Pearls take the same color of the mother-of-pearl that lines the inside of the shell. Concho pearls vary in color from yellowish-brown and peach to more common lavender, pink and purple hues. Soft pink is the most common color. The most highly valued are the intense-purple pearls, as well as some rare green and silvery-green.
Grading Concho Pearls
Concho pearls are graded in a similar way as other natural or freshwater pearls. The pearl’s luster and orient (the reflection of light through the multiple layers of nacre), color, size and shape are the main criteria.
Rounds are most highly valued, but some irregular pearls—especially if they display a figure or wing shape than can be incorporated into unique jewelry—may be sought after.
Although surface quality is a value factor, ring growths and
blemishes on the Concho pearls are acceptable and may make the pearl of greater interest. The Concho pearls are uniform throughout, and are therefore more durable compared to cultured pearls that only have a thin layer of nacre over a bead (Holland’s Jewelry).
Lapidaries also cut the iridescent mother-of-pearl into freeform pieces and set them into jewelry. Please remember that when you cut any type of shell, you should wear a dust mask and run the machines with a lot of water in order to avoid inhaling any toxic dust.
Legend Jewelers advises customers to care for their Concho pearls the same way they would care for any other pearls: Keep them free of dirt, hand lotions, perfumes, cosmetics and perspiration, store them away separately, and keep them away from pool chemicals.
Storied Pearl Culturing
A 20th century renaissance in cultured pearls began in 1968, when prominent businessman-turned-goldsmith Bart W. Mann and business partner Jack A. Morgan spent six months fishing for pearls in a lake north of San Angelo. Even though pearls occurred in only about one out of eight shells, by the time they finished their hunt, they had accumulated a staggering 6,000 pearls! According to Priest, Bart Mann Originals assembled the only strand of matched, perfectly round pearls in the early 1980s, after 17 years of collecting.
Mann taught himself how to cast gold in the late 1950s. He experimented with casting flowers and lizards, then started creating beautiful jewelry featuring the Concho pearls. Much of his jewelry featured the images of sea-life, like starfish, seahorses and shells, and was set with one or more Concho pearls. He later created some very complex, detailed sculptural gem scenes, and goblets and chalices inspired by natural forms and the Renaissance Italian master goldsmith Benvenutto Cellini. Mann incorporated American gemstones and high-grade sapphires, as well as Concho pearls, into all of his artwork.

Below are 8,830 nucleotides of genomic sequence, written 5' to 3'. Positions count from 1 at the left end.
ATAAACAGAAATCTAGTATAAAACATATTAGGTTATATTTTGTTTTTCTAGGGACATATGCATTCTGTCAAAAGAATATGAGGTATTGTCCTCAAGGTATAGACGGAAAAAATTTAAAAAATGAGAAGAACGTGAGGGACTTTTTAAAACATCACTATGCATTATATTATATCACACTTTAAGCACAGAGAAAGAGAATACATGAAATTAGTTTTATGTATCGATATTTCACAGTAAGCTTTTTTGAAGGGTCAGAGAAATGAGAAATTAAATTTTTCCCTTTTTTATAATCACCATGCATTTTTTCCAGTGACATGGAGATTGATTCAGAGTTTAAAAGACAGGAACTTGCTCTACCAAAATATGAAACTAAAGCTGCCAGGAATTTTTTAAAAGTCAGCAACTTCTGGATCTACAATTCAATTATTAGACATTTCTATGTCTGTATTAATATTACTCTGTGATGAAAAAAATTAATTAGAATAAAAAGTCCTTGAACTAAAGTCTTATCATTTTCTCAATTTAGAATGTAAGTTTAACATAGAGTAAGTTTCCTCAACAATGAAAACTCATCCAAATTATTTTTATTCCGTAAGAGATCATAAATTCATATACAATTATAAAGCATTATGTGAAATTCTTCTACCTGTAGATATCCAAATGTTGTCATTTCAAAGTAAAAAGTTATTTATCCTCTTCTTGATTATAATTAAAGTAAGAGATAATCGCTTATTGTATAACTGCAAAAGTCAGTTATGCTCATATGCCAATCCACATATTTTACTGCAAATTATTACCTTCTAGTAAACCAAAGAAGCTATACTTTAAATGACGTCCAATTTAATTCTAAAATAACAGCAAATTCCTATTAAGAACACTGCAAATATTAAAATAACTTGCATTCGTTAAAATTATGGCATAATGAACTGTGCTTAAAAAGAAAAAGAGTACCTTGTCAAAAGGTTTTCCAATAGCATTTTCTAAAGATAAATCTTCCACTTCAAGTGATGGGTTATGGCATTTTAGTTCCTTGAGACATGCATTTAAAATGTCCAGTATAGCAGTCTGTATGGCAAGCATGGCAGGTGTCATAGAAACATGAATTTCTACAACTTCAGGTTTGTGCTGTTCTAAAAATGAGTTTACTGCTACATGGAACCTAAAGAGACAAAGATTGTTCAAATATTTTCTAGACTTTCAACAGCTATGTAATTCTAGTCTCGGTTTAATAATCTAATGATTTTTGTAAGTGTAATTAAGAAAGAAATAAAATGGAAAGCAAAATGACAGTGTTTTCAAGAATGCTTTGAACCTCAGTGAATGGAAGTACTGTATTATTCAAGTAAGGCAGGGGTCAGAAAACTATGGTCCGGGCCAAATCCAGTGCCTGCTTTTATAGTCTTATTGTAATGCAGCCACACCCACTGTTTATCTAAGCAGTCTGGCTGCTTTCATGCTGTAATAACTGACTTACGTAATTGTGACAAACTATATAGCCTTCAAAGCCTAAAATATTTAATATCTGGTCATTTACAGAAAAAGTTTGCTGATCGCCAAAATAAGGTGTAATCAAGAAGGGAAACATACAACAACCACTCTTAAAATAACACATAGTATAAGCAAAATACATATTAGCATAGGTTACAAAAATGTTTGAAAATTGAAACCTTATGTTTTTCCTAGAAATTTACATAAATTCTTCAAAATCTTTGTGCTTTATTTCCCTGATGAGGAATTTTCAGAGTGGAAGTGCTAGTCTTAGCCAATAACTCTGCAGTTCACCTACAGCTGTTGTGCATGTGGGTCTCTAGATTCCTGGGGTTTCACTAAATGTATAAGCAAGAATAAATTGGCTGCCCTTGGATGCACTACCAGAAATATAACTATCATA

In 1969, Mann and Morgan opened a jewelry store in downtown San Angelo, Bart Mann Originals, and sold Mann’s unique jewelry.
A GIA graduate gemologist, Priest joined Morgan in 1975. In 1995, he left Morgan and opened Legend Jewelers, which is currently located in San Angelo’s downtown area, near the Concho River.
Mann passed away in 1974, and some of his masterpieces have been donated to the Fine Arts Museum in San Angelo. Some of these, including some incredible goblets, are pictured in the book Imagination in Gold (1965). We were stirred to the Fine Arts Museum to see these pieces.
Pearls At Center Stage
Although the goblets were not yet on display, as they are still being processed by the curators, two other pieces were on exhibit: a complex salt cellar in gold, champlevé enamel, and blue sapphires, and an amazing nautilus shell chalice from 1964, about 12 inches tall, in polished and florentine gold. The chalice includes 691 faceted blue sapphires from Sri Lanka, faceted rubies, moonstones and chrysocolla.
Holland’s Jewelry is the oldest jewelry store in San Angelo, founded by Chase Holland in 1918. Bill, a third-generation jeweler, joined the family business in 1976. Next year the store will celebrate its 100th anniversary!
Author: Helen Serras-Herman
A 2003 National Lapidary Hall of Fame inductee, she is an acclaimed gem sculptor and gemologist with over 35 years of experience in unique gem sculpture and jewelry art.